Arthur Rackham’s art speaks to my inner child who yearns for a world just a little bit stranger, a litter bit wilder, a little bit magical. I only discovered his work last week and developed an intense art-crush immediately. As it turns out, Rackham was one of the leading artists of the “Golden Age of Illustration”, which I had heard of.
Peter Pan in Kensington Gardens
I’m most fond of his illustrations for “Peter Pan in Kensington Gardens”. I had no idea Peter Pan had adventures outside of Neverland; it seems a bit greedy really. Owning a copy of this book with Rackham illustrations has just been added to my wish list. If I ever have a child they will be so spoilt with all of the beautiful books I’ll read them.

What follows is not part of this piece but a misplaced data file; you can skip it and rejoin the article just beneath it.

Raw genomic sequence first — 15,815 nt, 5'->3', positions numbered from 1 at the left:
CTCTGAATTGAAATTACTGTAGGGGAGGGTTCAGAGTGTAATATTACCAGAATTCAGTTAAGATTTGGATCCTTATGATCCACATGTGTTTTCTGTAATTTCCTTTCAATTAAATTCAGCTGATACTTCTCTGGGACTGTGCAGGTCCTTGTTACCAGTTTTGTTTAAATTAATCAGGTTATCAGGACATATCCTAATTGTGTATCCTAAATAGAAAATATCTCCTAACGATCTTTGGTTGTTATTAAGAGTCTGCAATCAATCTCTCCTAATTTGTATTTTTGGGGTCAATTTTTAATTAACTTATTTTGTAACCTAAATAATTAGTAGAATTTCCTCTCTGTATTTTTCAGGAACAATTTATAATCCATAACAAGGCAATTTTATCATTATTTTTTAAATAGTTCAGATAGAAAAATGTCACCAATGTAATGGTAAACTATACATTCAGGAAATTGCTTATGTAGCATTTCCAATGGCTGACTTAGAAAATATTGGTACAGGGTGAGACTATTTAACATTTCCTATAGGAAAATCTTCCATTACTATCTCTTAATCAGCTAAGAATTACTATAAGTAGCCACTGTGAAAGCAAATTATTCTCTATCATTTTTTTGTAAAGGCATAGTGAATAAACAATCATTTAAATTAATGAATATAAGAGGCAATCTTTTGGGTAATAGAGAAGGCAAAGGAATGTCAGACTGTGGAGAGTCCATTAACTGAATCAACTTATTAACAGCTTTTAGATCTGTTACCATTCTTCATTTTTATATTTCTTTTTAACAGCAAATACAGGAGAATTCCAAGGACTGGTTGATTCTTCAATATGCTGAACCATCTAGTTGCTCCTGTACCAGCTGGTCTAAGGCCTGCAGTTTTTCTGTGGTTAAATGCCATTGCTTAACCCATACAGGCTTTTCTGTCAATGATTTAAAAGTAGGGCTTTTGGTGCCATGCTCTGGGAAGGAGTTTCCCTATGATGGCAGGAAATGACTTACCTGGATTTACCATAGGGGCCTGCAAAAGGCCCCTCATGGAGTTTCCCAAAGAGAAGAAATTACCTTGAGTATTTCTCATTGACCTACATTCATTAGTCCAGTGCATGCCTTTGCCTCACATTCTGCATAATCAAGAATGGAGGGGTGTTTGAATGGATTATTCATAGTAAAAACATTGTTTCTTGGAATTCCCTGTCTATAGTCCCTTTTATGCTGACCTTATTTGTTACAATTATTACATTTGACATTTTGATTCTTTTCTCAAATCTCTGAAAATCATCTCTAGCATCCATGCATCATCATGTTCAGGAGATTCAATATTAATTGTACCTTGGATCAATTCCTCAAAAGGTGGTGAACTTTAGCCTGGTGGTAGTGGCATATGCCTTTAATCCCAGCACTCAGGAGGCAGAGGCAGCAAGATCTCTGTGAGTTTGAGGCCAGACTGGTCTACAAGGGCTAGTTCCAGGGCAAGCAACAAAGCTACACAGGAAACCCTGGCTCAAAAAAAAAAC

Arthur Rackham’s Technique
Rackham invented his own unique technique which resembled photographic reproduction; he would first sketch an outline of his drawing, then lightly block in shapes and details. Afterwards he would add lines in pen and India ink, removing the pencil traces after it had dried. With colour pictures, he would then apply multiple washes of colour until translucent tints were created… (source)
Although digital art really isn’t my thing, concept artist Sean Andrew Murray has created a Photoshop tutorial which takes you through his entire process of creating an Arthur Rackham inspired illustration.
If your hankering for all things Rackham is insatiable, there’s an epic 8-part series on him and his work over at Poul Webb’s blog. Have at it.